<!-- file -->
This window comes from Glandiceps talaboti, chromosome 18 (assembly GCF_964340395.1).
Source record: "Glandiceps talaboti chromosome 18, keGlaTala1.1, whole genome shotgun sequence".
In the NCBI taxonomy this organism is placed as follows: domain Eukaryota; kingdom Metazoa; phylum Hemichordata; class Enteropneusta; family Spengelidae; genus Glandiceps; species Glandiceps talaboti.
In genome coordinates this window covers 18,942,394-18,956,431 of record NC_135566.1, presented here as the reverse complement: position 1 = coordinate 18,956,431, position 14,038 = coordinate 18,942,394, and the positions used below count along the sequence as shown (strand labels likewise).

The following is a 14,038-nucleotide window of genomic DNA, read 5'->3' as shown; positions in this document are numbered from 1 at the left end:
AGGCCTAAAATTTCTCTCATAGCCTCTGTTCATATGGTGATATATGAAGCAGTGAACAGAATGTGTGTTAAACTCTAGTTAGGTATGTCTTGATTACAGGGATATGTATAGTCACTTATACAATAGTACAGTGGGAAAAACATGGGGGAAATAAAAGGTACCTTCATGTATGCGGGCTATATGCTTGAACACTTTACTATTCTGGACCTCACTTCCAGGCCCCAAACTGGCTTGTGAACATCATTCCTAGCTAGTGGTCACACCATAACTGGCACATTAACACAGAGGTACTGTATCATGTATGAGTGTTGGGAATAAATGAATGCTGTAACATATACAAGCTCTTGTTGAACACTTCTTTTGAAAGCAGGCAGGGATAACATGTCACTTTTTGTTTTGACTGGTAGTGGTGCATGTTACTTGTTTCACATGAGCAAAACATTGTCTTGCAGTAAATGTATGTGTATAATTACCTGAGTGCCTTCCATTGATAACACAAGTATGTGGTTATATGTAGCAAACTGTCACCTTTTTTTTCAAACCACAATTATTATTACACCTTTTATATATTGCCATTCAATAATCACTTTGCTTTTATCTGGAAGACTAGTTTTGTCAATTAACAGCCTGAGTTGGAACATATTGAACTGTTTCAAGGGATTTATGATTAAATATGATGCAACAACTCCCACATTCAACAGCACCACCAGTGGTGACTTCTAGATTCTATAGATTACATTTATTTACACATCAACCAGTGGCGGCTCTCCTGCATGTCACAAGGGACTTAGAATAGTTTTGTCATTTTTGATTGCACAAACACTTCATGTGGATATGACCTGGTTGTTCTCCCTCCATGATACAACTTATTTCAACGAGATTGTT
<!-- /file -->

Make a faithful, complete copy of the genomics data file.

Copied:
This window comes from Glandiceps talaboti, chromosome 18 (assembly GCF_964340395.1).
Source record: "Glandiceps talaboti chromosome 18, keGlaTala1.1, whole genome shotgun sequence".
In the NCBI taxonomy this organism is placed as follows: domain Eukaryota; kingdom Metazoa; phylum Hemichordata; class Enteropneusta; family Spengelidae; genus Glandiceps; species Glandiceps talaboti.
In genome coordinates this window covers 18,942,394-18,956,431 of record NC_135566.1, presented here as the reverse complement: position 1 = coordinate 18,956,431, position 14,038 = coordinate 18,942,394, and the positions used below count along the sequence as shown (strand labels likewise).

The following is a 14,038-nucleotide window of genomic DNA, read 5'->3' as shown; positions in this document are numbered from 1 at the left end:
AGGCCTAAAATTTCTCTCATAGCCTCTGTTCATATGGTGATATATGAAGCAGTGAACAGAATGTGTGTTAAACTCTAGTTAGGTATGTCTTGATTACAGGGATATGTATAGTCACTTATACAATAGTACAGTGGGAAAAACATGGGGGAAATAAAAGGTACCTTCATGTATGCGGGCTATATGCTTGAACACTTTACTATTCTGGACCTCACTTCCAGGCCCCAAACTGGCTTGTGAACATCATTCCTAGCTAGTGGTCACACCATAACTGGCACATTAACACAGAGGTACTGTATCATGTATGAGTGTTGGGAATAAATGAATGCTGTAACATATACAAGCTCTTGTTGAACACTTCTTTTGAAAGCAGGCAGGGATAACATGTCACTTTTTGTTTTGACTGGTAGTGGTGCATGTTACTTGTTTCACATGAGCAAAACATTGTCTTGCAGTAAATGTATGTGTATAATTACCTGAGTGCCTTCCATTGATAACACAAGTATGTGGTTATATGTAGCAAACTGTCACCTTTTTTTTCAAACCACAATTATTATTACACCTTTTATATATTGCCATTCAATAATCACTTTGCTTTTATCTGGAAGACTAGTTTTGTCAATTAACAGCCTGAGTTGGAACATATTGAACTGTTTCAAGGGATTTATGATTAAATATGATGCAACAACTCCCACATTCAACAGCACCACCAGTGGTGACTTCTAGATTCTATAGATTACATTTATTTACACATCAACCAGTGGCGGCTCTCCTGCATGTCACAAGGGACTTAGAATAGTTTTGTCATTTTTGATTGCACAAACACTTCATGTGGATATGACCTGGTTGTTCTCCCTCCATGATACAACTTATTTCAACGAGATTGTT